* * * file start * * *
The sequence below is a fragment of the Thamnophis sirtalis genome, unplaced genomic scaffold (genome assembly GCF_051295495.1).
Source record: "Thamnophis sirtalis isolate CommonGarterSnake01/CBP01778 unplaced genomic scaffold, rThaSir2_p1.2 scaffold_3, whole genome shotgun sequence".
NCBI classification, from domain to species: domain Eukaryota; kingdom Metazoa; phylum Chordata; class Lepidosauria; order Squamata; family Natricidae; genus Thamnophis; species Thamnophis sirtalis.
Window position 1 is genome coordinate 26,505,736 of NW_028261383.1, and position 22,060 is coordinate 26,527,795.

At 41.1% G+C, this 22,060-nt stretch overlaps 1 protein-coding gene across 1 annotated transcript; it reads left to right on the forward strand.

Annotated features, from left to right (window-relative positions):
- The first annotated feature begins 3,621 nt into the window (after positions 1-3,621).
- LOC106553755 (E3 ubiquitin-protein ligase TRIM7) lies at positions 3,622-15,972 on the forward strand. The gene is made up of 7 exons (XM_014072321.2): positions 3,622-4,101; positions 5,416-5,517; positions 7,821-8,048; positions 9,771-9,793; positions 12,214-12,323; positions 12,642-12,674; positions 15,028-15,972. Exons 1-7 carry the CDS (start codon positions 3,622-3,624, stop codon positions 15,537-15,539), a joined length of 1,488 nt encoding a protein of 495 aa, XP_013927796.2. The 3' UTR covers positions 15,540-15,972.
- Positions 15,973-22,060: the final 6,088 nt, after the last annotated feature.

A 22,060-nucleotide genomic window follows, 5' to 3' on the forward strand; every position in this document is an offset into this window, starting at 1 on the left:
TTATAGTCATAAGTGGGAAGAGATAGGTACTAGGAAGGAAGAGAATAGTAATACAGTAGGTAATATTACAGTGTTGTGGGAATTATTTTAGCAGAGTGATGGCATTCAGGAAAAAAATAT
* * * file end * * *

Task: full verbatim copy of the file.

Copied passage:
The sequence below is a fragment of the Thamnophis sirtalis genome, unplaced genomic scaffold (genome assembly GCF_051295495.1).
Source record: "Thamnophis sirtalis isolate CommonGarterSnake01/CBP01778 unplaced genomic scaffold, rThaSir2_p1.2 scaffold_3, whole genome shotgun sequence".
NCBI classification, from domain to species: domain Eukaryota; kingdom Metazoa; phylum Chordata; class Lepidosauria; order Squamata; family Natricidae; genus Thamnophis; species Thamnophis sirtalis.
Window position 1 is genome coordinate 26,505,736 of NW_028261383.1, and position 22,060 is coordinate 26,527,795.

At 41.1% G+C, this 22,060-nt stretch overlaps 1 protein-coding gene across 1 annotated transcript; it reads left to right on the forward strand.

Annotated features, from left to right (window-relative positions):
- The first annotated feature begins 3,621 nt into the window (after positions 1-3,621).
- LOC106553755 (E3 ubiquitin-protein ligase TRIM7) lies at positions 3,622-15,972 on the forward strand. The gene is made up of 7 exons (XM_014072321.2): positions 3,622-4,101; positions 5,416-5,517; positions 7,821-8,048; positions 9,771-9,793; positions 12,214-12,323; positions 12,642-12,674; positions 15,028-15,972. Exons 1-7 carry the CDS (start codon positions 3,622-3,624, stop codon positions 15,537-15,539), a joined length of 1,488 nt encoding a protein of 495 aa, XP_013927796.2. The 3' UTR covers positions 15,540-15,972.
- Positions 15,973-22,060: the final 6,088 nt, after the last annotated feature.

A 22,060-nucleotide genomic window follows, 5' to 3' on the forward strand; every position in this document is an offset into this window, starting at 1 on the left:
TTATAGTCATAAGTGGGAAGAGATAGGTACTAGGAAGGAAGAGAATAGTAATACAGTAGGTAATATTACAGTGTTGTGGGAATTATTTTAGCAGAGTGATGGCATTCAGGAAAAAAATAT